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C.D. Warner, et al., comp.
The Library of the World’s Best Literature. An Anthology in Thirty Volumes. 1917.

III. Fragments of a Descent to the Underworld

By Accadian-Babylonian and Assyrian Literature

TO the underworld I turn,

I spread my wings like a bird,

I descend to the house of darkness, to the dwelling of Irkalla,

To the house from which there is no exit,

The road on which there is no return,

To the house whose dwellers long for light,

Dust is their nourishment and mud their food,

Whose chiefs are like feathered birds,

Where light is never seen, in darkness they dwell.

In the house which I will enter

There is treasured up for me a crown,

With the crowned ones who of old ruled the earth,

To whom Anu and Bel have given terrible names,

Carrion is their food, their drink stagnant water.

There dwell the chiefs and unconquered ones,

There dwell the bards and the mighty men,

Monsters of the deep of the great gods.

It is the dwelling of Etana, the dwelling of Ner,

Of Ninkigal, the queen of the underworld….

Her I will approach and she will see me.

Ishtar’s Descent to the Underworld

[After a description substantially identical with the first half of the preceding poem, the story goes on:—]

TO the gate of the underworld Ishtar came,

To the keeper of the gate her command she addressed:—

Keeper of the waters, open thy gate,

Open thy gate that I may enter.

If thou open not the gate and let me in,

I will strike the door, the posts I will shatter,

I will strike the hinges, burst open the doors,

I will raise up the dead devourers of the living,

Over the living the dead shall triumph.

The keeper opened his mouth and spake,

To the Princess Ishtar he cried:—

Stay, lady, do not thus,

Let me go and repeat thy words to Queen Ninkigal.

[He goes and gets the terrible queen’s permission for Ishtar to enter on certain conditions.]

Through the first gate he caused her to pass

The crown of her head he took away.

Why, O keeper, takest thou away the great crown of my head?

Thus, O lady, the goddess of the underworld doeth to all her visitors at the entrance.

Through the second gate he caused her to pass,

The earrings of her ears he took away.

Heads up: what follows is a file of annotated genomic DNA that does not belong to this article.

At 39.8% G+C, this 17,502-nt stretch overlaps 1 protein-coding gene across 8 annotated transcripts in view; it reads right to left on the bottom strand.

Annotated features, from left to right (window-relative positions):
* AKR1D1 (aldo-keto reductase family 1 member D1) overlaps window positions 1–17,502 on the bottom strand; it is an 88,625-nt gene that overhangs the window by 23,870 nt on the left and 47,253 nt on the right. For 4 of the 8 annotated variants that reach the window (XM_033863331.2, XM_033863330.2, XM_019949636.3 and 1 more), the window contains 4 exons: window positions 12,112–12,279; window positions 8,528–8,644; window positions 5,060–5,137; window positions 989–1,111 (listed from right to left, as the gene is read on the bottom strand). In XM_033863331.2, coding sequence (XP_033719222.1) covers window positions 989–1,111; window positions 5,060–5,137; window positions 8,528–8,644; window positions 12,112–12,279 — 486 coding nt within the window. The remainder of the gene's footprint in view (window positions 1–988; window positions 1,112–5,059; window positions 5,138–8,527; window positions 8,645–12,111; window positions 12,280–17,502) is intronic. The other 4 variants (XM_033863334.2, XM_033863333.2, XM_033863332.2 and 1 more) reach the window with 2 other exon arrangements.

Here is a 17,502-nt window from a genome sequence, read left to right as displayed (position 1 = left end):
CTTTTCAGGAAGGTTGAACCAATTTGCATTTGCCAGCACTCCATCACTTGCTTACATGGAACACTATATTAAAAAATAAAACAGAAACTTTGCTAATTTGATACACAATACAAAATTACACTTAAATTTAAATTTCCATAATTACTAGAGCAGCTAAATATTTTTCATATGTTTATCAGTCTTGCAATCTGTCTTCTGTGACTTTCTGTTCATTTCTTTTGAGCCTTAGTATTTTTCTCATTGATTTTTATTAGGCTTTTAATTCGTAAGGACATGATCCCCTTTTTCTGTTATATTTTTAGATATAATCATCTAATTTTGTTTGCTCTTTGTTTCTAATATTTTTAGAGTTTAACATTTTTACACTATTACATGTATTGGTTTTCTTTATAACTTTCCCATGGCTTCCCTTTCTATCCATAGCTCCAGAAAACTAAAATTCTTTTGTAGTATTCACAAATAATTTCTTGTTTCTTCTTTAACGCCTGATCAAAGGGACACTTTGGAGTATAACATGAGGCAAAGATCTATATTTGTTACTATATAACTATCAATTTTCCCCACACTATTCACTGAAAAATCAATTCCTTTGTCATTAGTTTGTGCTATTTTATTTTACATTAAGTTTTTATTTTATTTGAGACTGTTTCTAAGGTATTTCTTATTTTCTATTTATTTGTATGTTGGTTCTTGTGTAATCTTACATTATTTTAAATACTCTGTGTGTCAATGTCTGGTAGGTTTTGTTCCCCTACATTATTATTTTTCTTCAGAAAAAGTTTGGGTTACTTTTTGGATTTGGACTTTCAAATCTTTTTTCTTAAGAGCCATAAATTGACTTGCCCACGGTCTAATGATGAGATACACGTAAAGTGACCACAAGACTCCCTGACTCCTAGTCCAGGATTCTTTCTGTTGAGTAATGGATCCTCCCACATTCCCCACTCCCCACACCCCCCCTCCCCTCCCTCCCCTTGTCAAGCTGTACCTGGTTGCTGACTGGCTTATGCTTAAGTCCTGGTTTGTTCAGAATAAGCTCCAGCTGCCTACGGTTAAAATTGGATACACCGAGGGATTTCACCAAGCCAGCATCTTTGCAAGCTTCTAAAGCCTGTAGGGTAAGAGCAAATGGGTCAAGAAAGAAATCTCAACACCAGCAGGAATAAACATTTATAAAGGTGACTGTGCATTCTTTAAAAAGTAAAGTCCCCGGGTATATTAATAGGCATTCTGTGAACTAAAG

Why, O keeper, takest thou away the earrings of my ears?

So, O lady, the goddess of the underworld doeth to all that enter her realm.

[And so at each gate till she is stripped of clothing. A long time Ninkigal holds her prisoner, and in the upper world love vanishes and men and gods mourn. Ea sees that Ishtar must return, and sends his messenger to bring her.]

Go forth, O messenger,

Toward the gates of the underworld set thy face,

Let the seven gates of Hades be opened at thy presence,

Let Ninkigal see thee and rejoice at thy arrival,

That her heart be satisfied and her anger be removed.

Appease her by the names of the great gods …

Ninkigal, when this she heard,

Beat her breast and wrung her hands,

Turned away, no comfort would she take.

Go, thou messenger,

Let the great jailer keep thee,

The refuse of the city be thy food,

The drains of the city thy drink,

The shadow of the dungeon be thy resting-place,

The slab of stone be thy seat.

Ninkigal opened her mouth and spake,

To Simtar, her attendant, her command she gave.

Go, Simtar, strike the palace of judgment,

Pour over Ishtar the water of life, and bring her before me.

Simtar went and struck the palace of judgment,

On Ishtar he poured the water of life and brought her.

Through the first gate he caused her to pass,

And restored to her her covering cloak.

[And so through the seven gates till all her ornaments are restored. The result of the visit to the underworld is not described.]